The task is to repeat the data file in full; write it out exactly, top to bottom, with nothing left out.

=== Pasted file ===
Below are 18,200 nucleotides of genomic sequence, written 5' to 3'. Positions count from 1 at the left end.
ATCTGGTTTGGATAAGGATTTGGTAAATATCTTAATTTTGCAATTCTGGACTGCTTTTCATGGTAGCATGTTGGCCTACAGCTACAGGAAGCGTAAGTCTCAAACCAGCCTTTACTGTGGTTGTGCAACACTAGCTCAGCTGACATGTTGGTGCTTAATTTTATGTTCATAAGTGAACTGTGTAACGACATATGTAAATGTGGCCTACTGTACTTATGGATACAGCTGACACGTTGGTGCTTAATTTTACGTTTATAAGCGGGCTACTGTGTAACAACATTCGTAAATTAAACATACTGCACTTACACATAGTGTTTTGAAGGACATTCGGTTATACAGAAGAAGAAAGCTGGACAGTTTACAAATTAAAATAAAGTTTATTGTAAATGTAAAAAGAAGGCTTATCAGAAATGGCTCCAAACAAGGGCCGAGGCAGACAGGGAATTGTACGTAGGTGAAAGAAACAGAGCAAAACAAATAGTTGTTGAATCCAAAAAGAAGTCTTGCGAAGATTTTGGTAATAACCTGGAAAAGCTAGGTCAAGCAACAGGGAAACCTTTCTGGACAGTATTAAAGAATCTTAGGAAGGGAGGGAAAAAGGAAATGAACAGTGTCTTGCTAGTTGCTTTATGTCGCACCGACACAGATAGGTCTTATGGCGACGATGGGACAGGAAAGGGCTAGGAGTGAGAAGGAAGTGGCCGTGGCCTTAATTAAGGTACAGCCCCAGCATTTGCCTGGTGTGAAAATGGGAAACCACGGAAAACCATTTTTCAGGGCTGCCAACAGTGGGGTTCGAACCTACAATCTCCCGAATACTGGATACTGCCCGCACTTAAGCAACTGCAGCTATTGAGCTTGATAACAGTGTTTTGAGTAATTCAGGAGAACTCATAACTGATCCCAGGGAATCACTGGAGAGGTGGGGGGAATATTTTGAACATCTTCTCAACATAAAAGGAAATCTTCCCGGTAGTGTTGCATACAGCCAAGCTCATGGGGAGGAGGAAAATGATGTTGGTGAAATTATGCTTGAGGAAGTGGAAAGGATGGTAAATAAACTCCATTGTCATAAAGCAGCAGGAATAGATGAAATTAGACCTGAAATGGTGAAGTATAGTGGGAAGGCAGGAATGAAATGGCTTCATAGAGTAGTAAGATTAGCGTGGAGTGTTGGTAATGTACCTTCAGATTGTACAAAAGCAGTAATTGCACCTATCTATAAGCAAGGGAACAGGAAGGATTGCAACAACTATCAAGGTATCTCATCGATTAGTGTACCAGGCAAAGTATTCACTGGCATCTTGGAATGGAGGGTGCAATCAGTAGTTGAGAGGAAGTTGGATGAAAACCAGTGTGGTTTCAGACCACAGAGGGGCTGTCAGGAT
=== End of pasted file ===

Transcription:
Below are 18,200 nucleotides of genomic sequence, written 5' to 3'. Positions count from 1 at the left end.
ATCTGGTTTGGATAAGGATTTGGTAAATATCTTAATTTTGCAATTCTGGACTGCTTTTCATGGTAGCATGTTGGCCTACAGCTACAGGAAGCGTAAGTCTCAAACCAGCCTTTACTGTGGTTGTGCAACACTAGCTCAGCTGACATGTTGGTGCTTAATTTTATGTTCATAAGTGAACTGTGTAACGACATATGTAAATGTGGCCTACTGTACTTATGGATACAGCTGACACGTTGGTGCTTAATTTTACGTTTATAAGCGGGCTACTGTGTAACAACATTCGTAAATTAAACATACTGCACTTACACATAGTGTTTTGAAGGACATTCGGTTATACAGAAGAAGAAAGCTGGACAGTTTACAAATTAAAATAAAGTTTATTGTAAATGTAAAAAGAAGGCTTATCAGAAATGGCTCCAAACAAGGGCCGAGGCAGACAGGGAATTGTACGTAGGTGAAAGAAACAGAGCAAAACAAATAGTTGTTGAATCCAAAAAGAAGTCTTGCGAAGATTTTGGTAATAACCTGGAAAAGCTAGGTCAAGCAACAGGGAAACCTTTCTGGACAGTATTAAAGAATCTTAGGAAGGGAGGGAAAAAGGAAATGAACAGTGTCTTGCTAGTTGCTTTATGTCGCACCGACACAGATAGGTCTTATGGCGACGATGGGACAGGAAAGGGCTAGGAGTGAGAAGGAAGTGGCCGTGGCCTTAATTAAGGTACAGCCCCAGCATTTGCCTGGTGTGAAAATGGGAAACCACGGAAAACCATTTTTCAGGGCTGCCAACAGTGGGGTTCGAACCTACAATCTCCCGAATACTGGATACTGCCCGCACTTAAGCAACTGCAGCTATTGAGCTTGATAACAGTGTTTTGAGTAATTCAGGAGAACTCATAACTGATCCCAGGGAATCACTGGAGAGGTGGGGGGAATATTTTGAACATCTTCTCAACATAAAAGGAAATCTTCCCGGTAGTGTTGCATACAGCCAAGCTCATGGGGAGGAGGAAAATGATGTTGGTGAAATTATGCTTGAGGAAGTGGAAAGGATGGTAAATAAACTCCATTGTCATAAAGCAGCAGGAATAGATGAAATTAGACCTGAAATGGTGAAGTATAGTGGGAAGGCAGGAATGAAATGGCTTCATAGAGTAGTAAGATTAGCGTGGAGTGTTGGTAATGTACCTTCAGATTGTACAAAAGCAGTAATTGCACCTATCTATAAGCAAGGGAACAGGAAGGATTGCAACAACTATCAAGGTATCTCATCGATTAGTGTACCAGGCAAAGTATTCACTGGCATCTTGGAATGGAGGGTGCAATCAGTAGTTGAGAGGAAGTTGGATGAAAACCAGTGTGGTTTCAGACCACAGAGGGGCTGTCAGGAT